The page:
Ask Ubuntu is a question and answer site for Ubuntu users and developers. Join them; it only takes a minute:

Sign up
Here's how it works:
  1. Anybody can ask a question
  2. Anybody can answer
  3. The best answers are voted up and rise to the top

I recently noticed, in System Monitor, that multiple Apache2 processes are showing up (with the same "Command Line"). There are currently 6 of them, each with 7MB memory. I also noticed a whole bunch of dbus processes. Is this normal, and is there a way to keep these from using up so much memory? Multiple processes (or threads?) with same memory

share|improve this question
Do you need the Apache processes? If not, it might be wise to uninstall Apache or to disable the automatic start. – qbi Dec 18 '12 at 7:15
Good point, I'm not always using Apache. How do you set it to not start on startup? – NoBugs Dec 18 '12 at 7:17
You can use the GUI program bum or there is something for the command line called update-rc.d, i.e. sudo update-rc.d -f apache2 remove && sudo update-rc.d apache2 stop 20 2 3 4 5 . – qbi Dec 18 '12 at 7:25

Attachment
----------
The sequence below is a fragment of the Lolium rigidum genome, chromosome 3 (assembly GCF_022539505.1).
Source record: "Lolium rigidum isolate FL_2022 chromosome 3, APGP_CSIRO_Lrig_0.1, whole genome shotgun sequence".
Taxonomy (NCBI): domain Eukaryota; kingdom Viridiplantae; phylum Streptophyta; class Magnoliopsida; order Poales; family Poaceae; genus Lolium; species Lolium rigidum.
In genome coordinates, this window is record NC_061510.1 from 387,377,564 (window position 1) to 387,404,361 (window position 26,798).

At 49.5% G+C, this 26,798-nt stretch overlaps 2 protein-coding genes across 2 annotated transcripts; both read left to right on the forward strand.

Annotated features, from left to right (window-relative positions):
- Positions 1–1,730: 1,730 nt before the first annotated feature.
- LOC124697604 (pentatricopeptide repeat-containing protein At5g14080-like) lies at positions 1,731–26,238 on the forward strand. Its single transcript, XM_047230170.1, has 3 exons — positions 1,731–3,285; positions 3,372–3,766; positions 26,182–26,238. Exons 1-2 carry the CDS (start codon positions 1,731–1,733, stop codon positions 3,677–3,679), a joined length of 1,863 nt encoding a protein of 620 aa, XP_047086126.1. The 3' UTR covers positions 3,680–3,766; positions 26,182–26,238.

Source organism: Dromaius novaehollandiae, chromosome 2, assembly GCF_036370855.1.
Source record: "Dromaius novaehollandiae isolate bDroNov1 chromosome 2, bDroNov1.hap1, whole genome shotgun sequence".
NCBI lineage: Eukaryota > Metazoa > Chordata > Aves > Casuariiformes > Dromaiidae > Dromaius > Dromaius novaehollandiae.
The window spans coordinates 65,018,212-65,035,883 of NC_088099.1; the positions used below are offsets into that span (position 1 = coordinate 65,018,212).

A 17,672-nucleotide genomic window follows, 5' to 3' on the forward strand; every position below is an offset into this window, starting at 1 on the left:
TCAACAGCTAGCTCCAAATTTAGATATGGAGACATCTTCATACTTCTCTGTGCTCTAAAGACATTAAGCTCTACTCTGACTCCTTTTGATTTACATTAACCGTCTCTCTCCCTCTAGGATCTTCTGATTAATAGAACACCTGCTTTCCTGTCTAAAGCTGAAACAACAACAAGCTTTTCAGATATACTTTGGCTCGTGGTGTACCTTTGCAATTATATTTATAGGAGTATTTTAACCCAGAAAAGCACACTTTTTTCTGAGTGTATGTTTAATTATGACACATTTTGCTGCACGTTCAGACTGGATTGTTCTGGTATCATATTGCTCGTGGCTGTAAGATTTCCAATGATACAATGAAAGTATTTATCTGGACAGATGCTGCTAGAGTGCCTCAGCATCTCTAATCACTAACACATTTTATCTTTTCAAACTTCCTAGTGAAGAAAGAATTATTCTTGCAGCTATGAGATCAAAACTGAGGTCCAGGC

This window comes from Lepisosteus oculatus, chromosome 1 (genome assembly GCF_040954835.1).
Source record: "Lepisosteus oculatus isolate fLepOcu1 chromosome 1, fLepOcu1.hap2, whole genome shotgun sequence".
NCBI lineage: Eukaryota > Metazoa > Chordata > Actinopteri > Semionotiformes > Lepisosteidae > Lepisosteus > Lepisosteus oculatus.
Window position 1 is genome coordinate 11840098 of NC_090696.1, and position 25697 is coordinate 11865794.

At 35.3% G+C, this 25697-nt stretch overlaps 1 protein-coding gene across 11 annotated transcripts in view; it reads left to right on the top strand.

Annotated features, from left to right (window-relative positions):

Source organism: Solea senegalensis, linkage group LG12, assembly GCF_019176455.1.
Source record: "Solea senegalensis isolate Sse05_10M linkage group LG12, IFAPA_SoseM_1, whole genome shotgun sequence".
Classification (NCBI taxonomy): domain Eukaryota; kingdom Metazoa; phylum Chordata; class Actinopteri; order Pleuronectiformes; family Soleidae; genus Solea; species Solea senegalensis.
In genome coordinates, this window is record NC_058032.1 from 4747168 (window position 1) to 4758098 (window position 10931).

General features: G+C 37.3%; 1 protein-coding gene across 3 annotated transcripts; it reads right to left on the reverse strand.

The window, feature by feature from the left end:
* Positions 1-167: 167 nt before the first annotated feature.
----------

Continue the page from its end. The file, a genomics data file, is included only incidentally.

The apache2 processes are probably threads of the main process, and the 7MB is shared across all those processes. Multiple dbus processes in the list are common, yes. They're not using as much memory as you think they are.

share|improve this answer
If so, why are the memory values different for same processes with same command-line values? – NoBugs Dec 29 '12 at 3:20
Your question said they were the same. Now you say they are different? Which one is it? Update your question with actual examples, perhaps. – dobey Dec 29 '12 at 14:05
Ok, see screenshot - many are same amount of memory, but not all. – NoBugs Dec 29 '12 at 17:28
Those are cups processes, and you have 2 different processes with multiple threads each, it would appear. And they are using less than 0.75 MB of RAM. – dobey Dec 29 '12 at 18:45

Your Answer


By posting your answer, you agree to the privacy policy and terms of service.

Not the answer you're looking for? Browse other questions tagged or ask your own question.